Alexandria, Virginia based Kelly McCarthy is the President of the North American Manx Association. Recently she answered our Seven Celtic Questions.
What are your own Celtic roots?
I am Manx. My father’s family goes back over 500 years in the same fishing village, Port St. Mary, on the Isle of Man, where I grew up. The 1511 Manorial Roll shows the then MacKelly family on the same farm that one of my cousins still farms today. When I wander around the island of my childhood there are signs everywhere that we’ve been around a long time. My maiden name is Kelly but I use it now as my first name. It’s how I carry my Celtic identity with me.
Why are those roots important to you?
Most people like to have roots. It’s interesting to me that when the North American Manx Association hosts a table at a Celtic event people come and tell me they’re Manx. And when I ask when they came to America they’ll say something like 1715! It’s clear that people identify as being American but have a sense of “being” from somewhere else. My roots are important because to me, the Isle of Man is so much more than a rock in the Irish Sea. Its beauty is permanent. Its people are stubborn and kind. We have clung to our independence despite attempts to consume it, and have hung on to our self-governing status despite various assaults from the UK and EU. We have the oldest continuous parliament on the planet. We acknowledged women as equals many years before our neighbors. We sent more than our fair share of men to fight in the world wars. Through ingenuity we developed world-class industries to deliver a first-class standard of living to people of all walks of life. I’m proud of our resourceful and caring community that treasures its culture, its people and its pristine environment.
What does it mean to you today to be of Celtic heritage?
When I moved to America in 2000 I got swept up in the Washington Manx Society and actually thought it was an odd thing to do. I’m Manx, I figured, I know all about the island. I don’t need to be in a heritage society. But then I woke up to the fact that the Celts played an enormous part in the building of America. I look at towns like Christiansburg in south-west Virgina, which was named for a Manxman, and reflect how such places needed to be built from the ground up. Then I got involved in the North American Manx Association and met people whose ancestors came to America from the island to labor, to mine, to farm, to fish, and I thought: I want this story to be passed to my children. They were born on the island but moved here when they were little. I want them to know that a just a few generations back, their compatriots came to America and stamped their Manx mark on this new land.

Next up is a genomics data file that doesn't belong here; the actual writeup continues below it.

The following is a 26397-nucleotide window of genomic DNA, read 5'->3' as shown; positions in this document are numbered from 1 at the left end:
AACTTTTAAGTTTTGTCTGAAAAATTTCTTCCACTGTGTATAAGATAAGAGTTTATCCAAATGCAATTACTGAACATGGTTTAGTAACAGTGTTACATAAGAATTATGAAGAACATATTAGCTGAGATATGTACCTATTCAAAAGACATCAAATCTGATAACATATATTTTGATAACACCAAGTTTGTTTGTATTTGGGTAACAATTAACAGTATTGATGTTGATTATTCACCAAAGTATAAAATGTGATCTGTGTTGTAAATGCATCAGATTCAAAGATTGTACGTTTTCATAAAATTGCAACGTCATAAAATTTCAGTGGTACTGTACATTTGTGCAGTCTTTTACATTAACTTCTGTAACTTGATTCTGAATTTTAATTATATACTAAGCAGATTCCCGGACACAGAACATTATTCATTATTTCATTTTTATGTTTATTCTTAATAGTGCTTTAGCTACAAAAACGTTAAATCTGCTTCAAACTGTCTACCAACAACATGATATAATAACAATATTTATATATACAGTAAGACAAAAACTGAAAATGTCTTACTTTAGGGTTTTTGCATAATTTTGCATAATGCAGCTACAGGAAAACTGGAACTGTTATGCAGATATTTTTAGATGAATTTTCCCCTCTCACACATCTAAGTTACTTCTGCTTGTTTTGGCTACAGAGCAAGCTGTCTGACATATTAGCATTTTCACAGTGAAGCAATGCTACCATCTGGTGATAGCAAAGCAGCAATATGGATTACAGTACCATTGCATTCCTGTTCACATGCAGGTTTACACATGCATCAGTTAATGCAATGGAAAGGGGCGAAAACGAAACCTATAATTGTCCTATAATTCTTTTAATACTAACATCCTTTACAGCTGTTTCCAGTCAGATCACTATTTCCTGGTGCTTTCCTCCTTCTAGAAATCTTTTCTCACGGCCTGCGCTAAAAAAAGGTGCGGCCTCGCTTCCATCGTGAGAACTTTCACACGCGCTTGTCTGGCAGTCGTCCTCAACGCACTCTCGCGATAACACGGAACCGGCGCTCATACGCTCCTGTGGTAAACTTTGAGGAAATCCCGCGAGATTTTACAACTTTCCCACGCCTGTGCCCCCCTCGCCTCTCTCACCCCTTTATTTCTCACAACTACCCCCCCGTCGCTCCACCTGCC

How are you involved with the Celtic community?
I am the current President of the North American Manx Association and the Washington Manx Society. I also manage the NAMA blog, run the Facebook page and edit its Bulletin. So I need to keep up-to-date with Manx events in order to share them with the wider North-American Manx community. I am trying to build a bridge between the Isle of Man, and Canada and the United States. I try to keep the Manx authorities aware of opportunities for outreach in the US and Canada, and to encourage people over here to go back “home” and find out more about their heritage. Currently, I am on a mission to bring more Canadians back into the North American Manx Association, but I’d also like to see a resurgence in the heartland of America. It’s estimated there are a million people of Manx descent in America, and we’d like to find them and share a little of their Manxness with them.
Why is it important to keep Celtic culture alive?
I’m not sure it’s that important in the grand scheme of things, but it’s interesting to have a connection to where we came from. Going back to what I said about the sense of belonging that Americans have for their “home countries,” and the history of the Celts in America, I believe we need to do a better job of explaining what we all left behind and why. And I truly believe we need to more widely promote how important the contribution of Celts to the American cultural landscape has been.
Is enough being done to preserve and promote Celtic culture generally?
I think the arts do a really good job at getting the Celtic message out. But my big dream would be to have a National Celtic Museum. I think it’s time to toast the Celts that built the country and share their stories. On the Isle of Man we have a visitors’ heritage trail called the Story of Mann that links everything from the Celts, to the Vikings, to the crofters, fishermen, farmers, miners, schools, and government in a seamless trip around the island. I’d like to see something like that here. All of the Celtic nations could share their unique contributions to the America we know today in one place.
What can we be doing better?
As each generation stretches us further from the Celtic exodus of the 19th and 20th centuries, the link to a “homeland” becomes more tenuous. If we wish to fan the flames of Celtic heritage, we must attract young people to our associations and events. And while social events like Celtic Fairs are a brilliant way to deploy our best weapons — music and the craic — I believe there is a real market for a Celtic Studies elective in colleges and universities.
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